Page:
It's a matter of supply and demand.
Customer is king when supply is higher than demand.
Supplier is king when demand is higher than supply.
Kings are rude. Don't try to be king when you're not.
finFoil: free fin designing software
First thing you should or rather *should not* do is blast someone's business online.
That's chicken$#it imo.
So the guy doesn't want to cut your boards. Move on.
No law saying he has to. It's fully his decision.
Grow up while you're at it. Posting this garbage on a public forum is, again, chicken$#it.
"2) Find someone to represent me?"
Like, legally? Seriously?
Yeah, I would be frustrated if I owned a CNC machine and it didn't work like a toaster. When I walk up to a toaster, I pop a piece of bread in, push the button, and out comes toast a minute later. Some engineer put a bunch of hot filaments inside the toaster and it cooks the toast while you read the morning paper.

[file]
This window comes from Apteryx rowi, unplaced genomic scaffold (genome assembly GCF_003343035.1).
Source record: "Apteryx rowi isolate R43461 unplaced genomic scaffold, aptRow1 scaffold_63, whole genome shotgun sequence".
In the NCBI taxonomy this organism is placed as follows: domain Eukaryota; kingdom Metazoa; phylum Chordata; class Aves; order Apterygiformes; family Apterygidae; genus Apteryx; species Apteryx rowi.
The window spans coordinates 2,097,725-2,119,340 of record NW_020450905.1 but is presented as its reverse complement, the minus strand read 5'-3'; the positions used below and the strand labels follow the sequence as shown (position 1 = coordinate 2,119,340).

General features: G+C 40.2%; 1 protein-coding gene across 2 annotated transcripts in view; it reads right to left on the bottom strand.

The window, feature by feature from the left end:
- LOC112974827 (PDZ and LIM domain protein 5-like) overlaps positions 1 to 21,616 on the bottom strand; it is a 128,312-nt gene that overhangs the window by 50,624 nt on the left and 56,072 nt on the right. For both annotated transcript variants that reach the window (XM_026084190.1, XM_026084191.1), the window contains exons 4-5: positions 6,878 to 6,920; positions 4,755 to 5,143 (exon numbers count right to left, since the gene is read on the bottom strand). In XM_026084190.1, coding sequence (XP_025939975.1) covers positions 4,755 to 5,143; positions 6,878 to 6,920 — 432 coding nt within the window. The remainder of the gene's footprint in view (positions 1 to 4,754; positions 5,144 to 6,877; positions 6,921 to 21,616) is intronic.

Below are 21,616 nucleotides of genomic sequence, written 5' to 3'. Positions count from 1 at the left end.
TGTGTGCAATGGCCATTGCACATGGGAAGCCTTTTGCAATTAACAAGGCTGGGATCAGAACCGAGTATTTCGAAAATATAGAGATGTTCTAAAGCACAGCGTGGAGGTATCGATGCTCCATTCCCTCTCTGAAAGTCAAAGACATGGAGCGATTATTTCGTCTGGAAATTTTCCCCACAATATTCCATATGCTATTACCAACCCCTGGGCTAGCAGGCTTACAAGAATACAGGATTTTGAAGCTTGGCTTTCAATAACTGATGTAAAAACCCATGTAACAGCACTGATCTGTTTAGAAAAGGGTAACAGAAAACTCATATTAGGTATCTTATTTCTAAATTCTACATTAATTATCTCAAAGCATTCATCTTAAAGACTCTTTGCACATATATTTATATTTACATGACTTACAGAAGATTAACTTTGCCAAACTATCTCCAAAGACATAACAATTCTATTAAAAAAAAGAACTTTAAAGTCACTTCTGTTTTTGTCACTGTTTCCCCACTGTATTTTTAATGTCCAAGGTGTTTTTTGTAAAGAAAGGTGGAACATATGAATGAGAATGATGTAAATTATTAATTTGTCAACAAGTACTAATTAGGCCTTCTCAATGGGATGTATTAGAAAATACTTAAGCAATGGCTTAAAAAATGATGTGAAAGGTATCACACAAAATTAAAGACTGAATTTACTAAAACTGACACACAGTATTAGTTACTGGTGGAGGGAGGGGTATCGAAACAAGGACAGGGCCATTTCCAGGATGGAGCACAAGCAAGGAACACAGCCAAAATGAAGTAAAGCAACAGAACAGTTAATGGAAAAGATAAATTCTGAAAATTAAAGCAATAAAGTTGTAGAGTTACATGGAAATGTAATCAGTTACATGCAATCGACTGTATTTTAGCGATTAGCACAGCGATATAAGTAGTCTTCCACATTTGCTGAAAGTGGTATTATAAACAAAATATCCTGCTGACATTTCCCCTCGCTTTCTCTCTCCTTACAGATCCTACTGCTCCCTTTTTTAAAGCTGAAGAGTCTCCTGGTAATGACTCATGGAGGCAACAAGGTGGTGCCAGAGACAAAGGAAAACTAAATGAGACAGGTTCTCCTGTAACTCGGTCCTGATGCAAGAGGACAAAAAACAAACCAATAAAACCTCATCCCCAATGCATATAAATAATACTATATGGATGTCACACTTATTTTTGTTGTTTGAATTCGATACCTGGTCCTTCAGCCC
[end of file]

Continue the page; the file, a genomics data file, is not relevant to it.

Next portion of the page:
Some engineer did not give you the correct mechanical devices - cutting heads, belt-driven pulleys that move the carriage, etc., etc.., or perhaps a software glitch, or whatever. The machine should give you an audio command - something like ok, "grab a 7'0HPSB blank with HG8 rockers or whatever and place it in the machine." Robots should be smart at doing little algebraic things like figuring out how to pass the cutting head over a board and acheive a final shape. When I finish building my own CNC, it will do that, I guarantee it. I've built giant laboratories before that are every bit as complex - with sample manipulators, electron beam-heaters, etc... I now have some pieces, a motor, the ends, and I can rewrite the software, so I'll get there. I don't think it's that big a deal to get a CNC machine built and working.